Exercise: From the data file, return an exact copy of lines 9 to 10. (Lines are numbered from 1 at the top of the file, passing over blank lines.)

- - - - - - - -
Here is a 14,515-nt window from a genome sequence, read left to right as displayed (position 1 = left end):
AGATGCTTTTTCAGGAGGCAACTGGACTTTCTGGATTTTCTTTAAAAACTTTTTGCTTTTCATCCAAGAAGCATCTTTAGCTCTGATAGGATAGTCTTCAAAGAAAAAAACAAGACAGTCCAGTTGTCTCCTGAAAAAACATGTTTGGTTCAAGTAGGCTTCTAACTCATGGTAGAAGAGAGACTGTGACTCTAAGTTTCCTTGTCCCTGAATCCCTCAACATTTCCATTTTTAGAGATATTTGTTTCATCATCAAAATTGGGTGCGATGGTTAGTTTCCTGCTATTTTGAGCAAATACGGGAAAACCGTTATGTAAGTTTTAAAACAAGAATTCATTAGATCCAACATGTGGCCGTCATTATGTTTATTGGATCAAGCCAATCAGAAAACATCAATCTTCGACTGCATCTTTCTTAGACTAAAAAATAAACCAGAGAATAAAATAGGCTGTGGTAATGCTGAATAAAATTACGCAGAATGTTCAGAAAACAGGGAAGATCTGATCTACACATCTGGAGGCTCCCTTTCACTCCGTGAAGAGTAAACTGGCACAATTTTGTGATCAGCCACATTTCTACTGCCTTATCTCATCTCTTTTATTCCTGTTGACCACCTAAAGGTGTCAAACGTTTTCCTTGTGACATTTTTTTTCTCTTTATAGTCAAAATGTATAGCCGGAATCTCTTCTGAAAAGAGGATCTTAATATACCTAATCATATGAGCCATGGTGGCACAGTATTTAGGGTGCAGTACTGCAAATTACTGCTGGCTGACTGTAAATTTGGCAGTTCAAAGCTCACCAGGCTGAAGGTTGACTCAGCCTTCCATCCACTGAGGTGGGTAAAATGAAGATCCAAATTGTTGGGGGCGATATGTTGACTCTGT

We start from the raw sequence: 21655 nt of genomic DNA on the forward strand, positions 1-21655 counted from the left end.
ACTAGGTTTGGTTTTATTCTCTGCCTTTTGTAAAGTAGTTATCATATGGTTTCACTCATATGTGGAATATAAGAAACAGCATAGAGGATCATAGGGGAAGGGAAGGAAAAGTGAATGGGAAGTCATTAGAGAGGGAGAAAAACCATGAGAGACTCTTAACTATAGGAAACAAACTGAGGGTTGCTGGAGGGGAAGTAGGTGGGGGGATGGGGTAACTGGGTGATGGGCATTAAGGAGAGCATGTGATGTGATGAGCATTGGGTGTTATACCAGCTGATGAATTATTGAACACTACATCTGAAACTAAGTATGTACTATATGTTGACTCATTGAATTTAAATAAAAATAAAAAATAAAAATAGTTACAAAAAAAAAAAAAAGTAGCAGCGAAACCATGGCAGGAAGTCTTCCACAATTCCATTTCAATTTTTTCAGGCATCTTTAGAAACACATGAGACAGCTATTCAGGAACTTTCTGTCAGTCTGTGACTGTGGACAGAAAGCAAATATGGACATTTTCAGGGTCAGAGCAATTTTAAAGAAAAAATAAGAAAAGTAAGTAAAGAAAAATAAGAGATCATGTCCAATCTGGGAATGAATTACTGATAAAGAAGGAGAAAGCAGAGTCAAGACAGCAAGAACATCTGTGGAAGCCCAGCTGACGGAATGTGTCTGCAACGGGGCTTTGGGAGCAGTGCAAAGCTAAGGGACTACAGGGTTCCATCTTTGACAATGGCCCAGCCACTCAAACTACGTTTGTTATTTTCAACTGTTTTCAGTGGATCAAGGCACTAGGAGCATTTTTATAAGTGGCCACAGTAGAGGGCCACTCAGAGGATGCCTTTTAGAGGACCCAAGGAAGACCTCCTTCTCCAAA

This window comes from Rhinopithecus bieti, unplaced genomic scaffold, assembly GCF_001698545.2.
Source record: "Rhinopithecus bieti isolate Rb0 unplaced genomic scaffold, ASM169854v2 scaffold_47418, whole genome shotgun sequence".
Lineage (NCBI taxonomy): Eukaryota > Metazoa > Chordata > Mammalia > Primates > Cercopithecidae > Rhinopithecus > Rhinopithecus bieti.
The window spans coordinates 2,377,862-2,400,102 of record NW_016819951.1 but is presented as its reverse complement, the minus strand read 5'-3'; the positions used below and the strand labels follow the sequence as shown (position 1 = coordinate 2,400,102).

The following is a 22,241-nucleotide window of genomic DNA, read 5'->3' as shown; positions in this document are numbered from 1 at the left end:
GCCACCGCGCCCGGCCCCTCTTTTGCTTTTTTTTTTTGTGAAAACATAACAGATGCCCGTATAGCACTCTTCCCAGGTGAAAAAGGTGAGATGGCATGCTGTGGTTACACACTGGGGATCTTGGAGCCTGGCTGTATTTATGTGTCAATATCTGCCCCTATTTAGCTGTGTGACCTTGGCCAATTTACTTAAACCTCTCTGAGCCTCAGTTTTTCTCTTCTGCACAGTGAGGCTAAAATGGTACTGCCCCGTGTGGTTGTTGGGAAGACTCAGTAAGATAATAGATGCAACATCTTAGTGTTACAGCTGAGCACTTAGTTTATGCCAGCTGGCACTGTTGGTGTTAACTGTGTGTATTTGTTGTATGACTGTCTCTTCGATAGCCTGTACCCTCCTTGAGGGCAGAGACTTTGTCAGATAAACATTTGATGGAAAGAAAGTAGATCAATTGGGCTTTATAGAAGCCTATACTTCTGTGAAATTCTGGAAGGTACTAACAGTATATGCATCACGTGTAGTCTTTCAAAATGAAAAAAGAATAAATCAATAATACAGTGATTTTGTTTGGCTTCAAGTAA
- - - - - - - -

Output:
The following is a 22,241-nucleotide window of genomic DNA, read 5'->3' as shown; positions in this document are numbered from 1 at the left end:
GCCACCGCGCCCGGCCCCTCTTTTGCTTTTTTTTTTTGTGAAAACATAACAGATGCCCGTATAGCACTCTTCCCAGGTGAAAAAGGTGAGATGGCATGCTGTGGTTACACACTGGGGATCTTGGAGCCTGGCTGTATTTATGTGTCAATATCTGCCCCTATTTAGCTGTGTGACCTTGGCCAATTTACTTAAACCTCTCTGAGCCTCAGTTTTTCTCTTCTGCACAGTGAGGCTAAAATGGTACTGCCCCGTGTGGTTGTTGGGAAGACTCAGTAAGATAATAGATGCAACATCTTAGTGTTACAGCTGAGCACTTAGTTTATGCCAGCTGGCACTGTTGGTGTTAACTGTGTGTATTTGTTGTATGACTGTCTCTTCGATAGCCTGTACCCTCCTTGAGGGCAGAGACTTTGTCAGATAAACATTTGATGGAAAGAAAGTAGATCAATTGGGCTTTATAGAAGCCTATACTTCTGTGAAATTCTGGAAGGTACTAACAGTATATGCATCACGTGTAGTCTTTCAAAATGAAAAAAGAATAAATCAATAATACAGTGATTTTGTTTGGCTTCAAGTAA